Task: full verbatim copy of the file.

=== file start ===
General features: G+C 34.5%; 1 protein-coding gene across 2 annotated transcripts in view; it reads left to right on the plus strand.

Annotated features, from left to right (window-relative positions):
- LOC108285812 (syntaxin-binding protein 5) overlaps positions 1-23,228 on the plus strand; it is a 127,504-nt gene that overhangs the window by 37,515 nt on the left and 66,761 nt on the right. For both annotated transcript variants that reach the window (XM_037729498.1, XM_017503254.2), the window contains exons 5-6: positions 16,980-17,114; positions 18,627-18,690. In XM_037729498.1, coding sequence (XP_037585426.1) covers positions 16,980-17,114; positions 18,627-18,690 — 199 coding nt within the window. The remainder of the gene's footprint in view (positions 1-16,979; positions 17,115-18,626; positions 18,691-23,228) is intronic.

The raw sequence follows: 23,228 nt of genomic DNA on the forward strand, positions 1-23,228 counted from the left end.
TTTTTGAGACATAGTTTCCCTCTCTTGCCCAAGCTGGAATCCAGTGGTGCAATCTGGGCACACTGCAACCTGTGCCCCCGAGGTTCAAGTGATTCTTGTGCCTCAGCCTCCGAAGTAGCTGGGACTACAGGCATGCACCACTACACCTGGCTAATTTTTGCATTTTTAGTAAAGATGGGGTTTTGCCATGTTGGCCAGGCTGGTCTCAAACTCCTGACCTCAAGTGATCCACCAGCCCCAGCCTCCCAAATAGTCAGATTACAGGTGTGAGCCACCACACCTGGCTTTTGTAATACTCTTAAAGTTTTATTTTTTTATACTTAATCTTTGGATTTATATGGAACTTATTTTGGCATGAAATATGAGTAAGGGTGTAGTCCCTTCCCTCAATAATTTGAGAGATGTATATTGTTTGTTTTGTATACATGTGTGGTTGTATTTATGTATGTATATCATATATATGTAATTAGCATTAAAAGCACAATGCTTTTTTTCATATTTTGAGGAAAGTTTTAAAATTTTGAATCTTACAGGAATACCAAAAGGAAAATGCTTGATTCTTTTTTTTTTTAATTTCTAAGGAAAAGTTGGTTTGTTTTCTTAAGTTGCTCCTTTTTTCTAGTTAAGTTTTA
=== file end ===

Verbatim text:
General features: G+C 34.5%; 1 protein-coding gene across 2 annotated transcripts in view; it reads left to right on the plus strand.

Annotated features, from left to right (window-relative positions):
- LOC108285812 (syntaxin-binding protein 5) overlaps positions 1-23,228 on the plus strand; it is a 127,504-nt gene that overhangs the window by 37,515 nt on the left and 66,761 nt on the right. For both annotated transcript variants that reach the window (XM_037729498.1, XM_017503254.2), the window contains exons 5-6: positions 16,980-17,114; positions 18,627-18,690. In XM_037729498.1, coding sequence (XP_037585426.1) covers positions 16,980-17,114; positions 18,627-18,690 — 199 coding nt within the window. The remainder of the gene's footprint in view (positions 1-16,979; positions 17,115-18,626; positions 18,691-23,228) is intronic.

The raw sequence follows: 23,228 nt of genomic DNA on the forward strand, positions 1-23,228 counted from the left end.
TTTTTGAGACATAGTTTCCCTCTCTTGCCCAAGCTGGAATCCAGTGGTGCAATCTGGGCACACTGCAACCTGTGCCCCCGAGGTTCAAGTGATTCTTGTGCCTCAGCCTCCGAAGTAGCTGGGACTACAGGCATGCACCACTACACCTGGCTAATTTTTGCATTTTTAGTAAAGATGGGGTTTTGCCATGTTGGCCAGGCTGGTCTCAAACTCCTGACCTCAAGTGATCCACCAGCCCCAGCCTCCCAAATAGTCAGATTACAGGTGTGAGCCACCACACCTGGCTTTTGTAATACTCTTAAAGTTTTATTTTTTTATACTTAATCTTTGGATTTATATGGAACTTATTTTGGCATGAAATATGAGTAAGGGTGTAGTCCCTTCCCTCAATAATTTGAGAGATGTATATTGTTTGTTTTGTATACATGTGTGGTTGTATTTATGTATGTATATCATATATATGTAATTAGCATTAAAAGCACAATGCTTTTTTTCATATTTTGAGGAAAGTTTTAAAATTTTGAATCTTACAGGAATACCAAAAGGAAAATGCTTGATTCTTTTTTTTTTTAATTTCTAAGGAAAAGTTGGTTTGTTTTCTTAAGTTGCTCCTTTTTTCTAGTTAAGTTTTA